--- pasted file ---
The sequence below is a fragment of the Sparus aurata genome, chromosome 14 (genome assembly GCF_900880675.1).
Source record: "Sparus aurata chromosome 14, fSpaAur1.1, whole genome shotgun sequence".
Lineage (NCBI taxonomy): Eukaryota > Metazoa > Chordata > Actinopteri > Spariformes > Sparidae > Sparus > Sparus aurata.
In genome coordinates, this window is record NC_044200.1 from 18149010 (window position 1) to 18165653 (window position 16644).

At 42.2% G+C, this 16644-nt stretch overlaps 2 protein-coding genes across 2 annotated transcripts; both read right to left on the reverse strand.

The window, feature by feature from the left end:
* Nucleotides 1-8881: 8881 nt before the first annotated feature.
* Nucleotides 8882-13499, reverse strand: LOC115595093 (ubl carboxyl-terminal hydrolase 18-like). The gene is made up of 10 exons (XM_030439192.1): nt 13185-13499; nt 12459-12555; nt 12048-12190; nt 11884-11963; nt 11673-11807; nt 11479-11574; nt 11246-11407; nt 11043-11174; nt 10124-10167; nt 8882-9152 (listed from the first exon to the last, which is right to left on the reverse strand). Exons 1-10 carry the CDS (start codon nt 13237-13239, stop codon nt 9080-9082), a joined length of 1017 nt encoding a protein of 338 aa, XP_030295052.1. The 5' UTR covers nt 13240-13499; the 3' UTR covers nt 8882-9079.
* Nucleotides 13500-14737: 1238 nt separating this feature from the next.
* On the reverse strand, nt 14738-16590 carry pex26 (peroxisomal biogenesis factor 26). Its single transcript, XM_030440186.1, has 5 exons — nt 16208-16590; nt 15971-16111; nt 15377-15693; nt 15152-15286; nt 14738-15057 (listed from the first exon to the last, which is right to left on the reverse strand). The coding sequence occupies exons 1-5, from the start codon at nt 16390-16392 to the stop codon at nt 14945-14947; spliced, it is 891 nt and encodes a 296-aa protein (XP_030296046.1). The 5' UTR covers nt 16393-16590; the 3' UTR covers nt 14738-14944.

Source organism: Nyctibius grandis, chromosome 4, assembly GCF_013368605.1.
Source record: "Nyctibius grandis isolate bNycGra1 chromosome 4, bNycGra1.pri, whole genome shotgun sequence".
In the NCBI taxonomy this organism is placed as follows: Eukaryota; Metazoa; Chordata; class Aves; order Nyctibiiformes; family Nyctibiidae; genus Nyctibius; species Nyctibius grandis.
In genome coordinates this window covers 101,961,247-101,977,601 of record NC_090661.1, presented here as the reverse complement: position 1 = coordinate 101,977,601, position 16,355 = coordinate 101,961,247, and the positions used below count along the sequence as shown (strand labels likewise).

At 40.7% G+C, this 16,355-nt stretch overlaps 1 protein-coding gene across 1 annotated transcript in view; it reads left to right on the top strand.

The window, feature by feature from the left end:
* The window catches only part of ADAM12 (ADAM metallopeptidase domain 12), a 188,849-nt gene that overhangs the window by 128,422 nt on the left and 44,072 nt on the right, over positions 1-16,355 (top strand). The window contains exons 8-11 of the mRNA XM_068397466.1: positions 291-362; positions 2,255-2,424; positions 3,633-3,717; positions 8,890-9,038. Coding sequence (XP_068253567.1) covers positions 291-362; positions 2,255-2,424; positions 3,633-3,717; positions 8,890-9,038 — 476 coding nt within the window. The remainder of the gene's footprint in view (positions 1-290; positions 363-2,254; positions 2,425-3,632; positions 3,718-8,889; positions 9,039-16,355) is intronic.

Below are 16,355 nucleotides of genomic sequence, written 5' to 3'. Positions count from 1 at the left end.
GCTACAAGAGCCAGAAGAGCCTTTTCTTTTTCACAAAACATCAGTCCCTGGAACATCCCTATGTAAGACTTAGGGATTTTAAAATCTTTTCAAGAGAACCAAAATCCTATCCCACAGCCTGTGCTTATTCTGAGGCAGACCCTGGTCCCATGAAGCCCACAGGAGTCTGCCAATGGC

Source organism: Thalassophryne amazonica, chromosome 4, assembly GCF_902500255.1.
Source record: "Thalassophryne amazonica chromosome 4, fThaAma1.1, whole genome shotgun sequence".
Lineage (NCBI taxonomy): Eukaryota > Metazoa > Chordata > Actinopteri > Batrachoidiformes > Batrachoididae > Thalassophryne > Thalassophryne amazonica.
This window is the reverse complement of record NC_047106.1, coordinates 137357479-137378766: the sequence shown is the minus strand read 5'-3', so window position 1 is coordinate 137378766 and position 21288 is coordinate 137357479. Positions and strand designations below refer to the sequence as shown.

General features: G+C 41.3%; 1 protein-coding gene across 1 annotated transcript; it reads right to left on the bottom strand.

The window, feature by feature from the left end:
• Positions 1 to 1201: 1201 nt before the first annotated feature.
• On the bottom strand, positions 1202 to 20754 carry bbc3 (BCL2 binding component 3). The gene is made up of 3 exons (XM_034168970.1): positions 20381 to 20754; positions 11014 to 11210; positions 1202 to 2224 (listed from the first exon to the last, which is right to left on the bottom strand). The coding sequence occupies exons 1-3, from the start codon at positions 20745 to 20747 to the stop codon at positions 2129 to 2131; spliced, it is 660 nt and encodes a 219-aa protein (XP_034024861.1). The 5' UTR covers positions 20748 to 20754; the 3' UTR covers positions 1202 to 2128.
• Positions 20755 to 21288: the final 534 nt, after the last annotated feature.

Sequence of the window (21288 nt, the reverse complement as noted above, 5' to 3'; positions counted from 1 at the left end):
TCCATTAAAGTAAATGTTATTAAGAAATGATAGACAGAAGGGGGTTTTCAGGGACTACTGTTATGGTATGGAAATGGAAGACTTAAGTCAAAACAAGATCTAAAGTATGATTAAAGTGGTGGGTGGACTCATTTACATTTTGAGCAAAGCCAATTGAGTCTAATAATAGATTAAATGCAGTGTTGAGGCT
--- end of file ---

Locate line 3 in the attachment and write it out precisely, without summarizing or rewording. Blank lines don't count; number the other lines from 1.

Lineage (NCBI taxonomy): Eukaryota > Metazoa > Chordata > Actinopteri > Spariformes > Sparidae > Sparus > Sparus aurata.